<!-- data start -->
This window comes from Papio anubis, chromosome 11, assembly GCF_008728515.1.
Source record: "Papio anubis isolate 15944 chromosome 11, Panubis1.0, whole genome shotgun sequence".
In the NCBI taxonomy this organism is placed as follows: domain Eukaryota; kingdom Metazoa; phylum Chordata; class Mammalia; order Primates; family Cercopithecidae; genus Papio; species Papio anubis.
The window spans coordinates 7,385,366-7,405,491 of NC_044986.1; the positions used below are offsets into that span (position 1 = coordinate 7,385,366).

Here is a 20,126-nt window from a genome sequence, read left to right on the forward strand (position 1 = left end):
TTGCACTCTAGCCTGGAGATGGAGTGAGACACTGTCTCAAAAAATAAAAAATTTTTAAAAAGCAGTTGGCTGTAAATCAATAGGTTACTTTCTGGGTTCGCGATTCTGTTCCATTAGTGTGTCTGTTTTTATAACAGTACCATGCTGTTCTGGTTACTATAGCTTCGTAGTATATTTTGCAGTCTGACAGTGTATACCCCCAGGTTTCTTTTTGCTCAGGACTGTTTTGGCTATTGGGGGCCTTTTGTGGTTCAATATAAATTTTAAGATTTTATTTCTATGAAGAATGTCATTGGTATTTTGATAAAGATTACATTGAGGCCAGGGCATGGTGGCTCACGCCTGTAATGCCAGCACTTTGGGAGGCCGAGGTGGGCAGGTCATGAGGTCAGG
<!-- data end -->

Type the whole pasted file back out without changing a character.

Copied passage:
This window comes from Papio anubis, chromosome 11, assembly GCF_008728515.1.
Source record: "Papio anubis isolate 15944 chromosome 11, Panubis1.0, whole genome shotgun sequence".
In the NCBI taxonomy this organism is placed as follows: domain Eukaryota; kingdom Metazoa; phylum Chordata; class Mammalia; order Primates; family Cercopithecidae; genus Papio; species Papio anubis.
The window spans coordinates 7,385,366-7,405,491 of NC_044986.1; the positions used below are offsets into that span (position 1 = coordinate 7,385,366).

Here is a 20,126-nt window from a genome sequence, read left to right on the forward strand (position 1 = left end):
TTGCACTCTAGCCTGGAGATGGAGTGAGACACTGTCTCAAAAAATAAAAAATTTTTAAAAAGCAGTTGGCTGTAAATCAATAGGTTACTTTCTGGGTTCGCGATTCTGTTCCATTAGTGTGTCTGTTTTTATAACAGTACCATGCTGTTCTGGTTACTATAGCTTCGTAGTATATTTTGCAGTCTGACAGTGTATACCCCCAGGTTTCTTTTTGCTCAGGACTGTTTTGGCTATTGGGGGCCTTTTGTGGTTCAATATAAATTTTAAGATTTTATTTCTATGAAGAATGTCATTGGTATTTTGATAAAGATTACATTGAGGCCAGGGCATGGTGGCTCACGCCTGTAATGCCAGCACTTTGGGAGGCCGAGGTGGGCAGGTCATGAGGTCAGG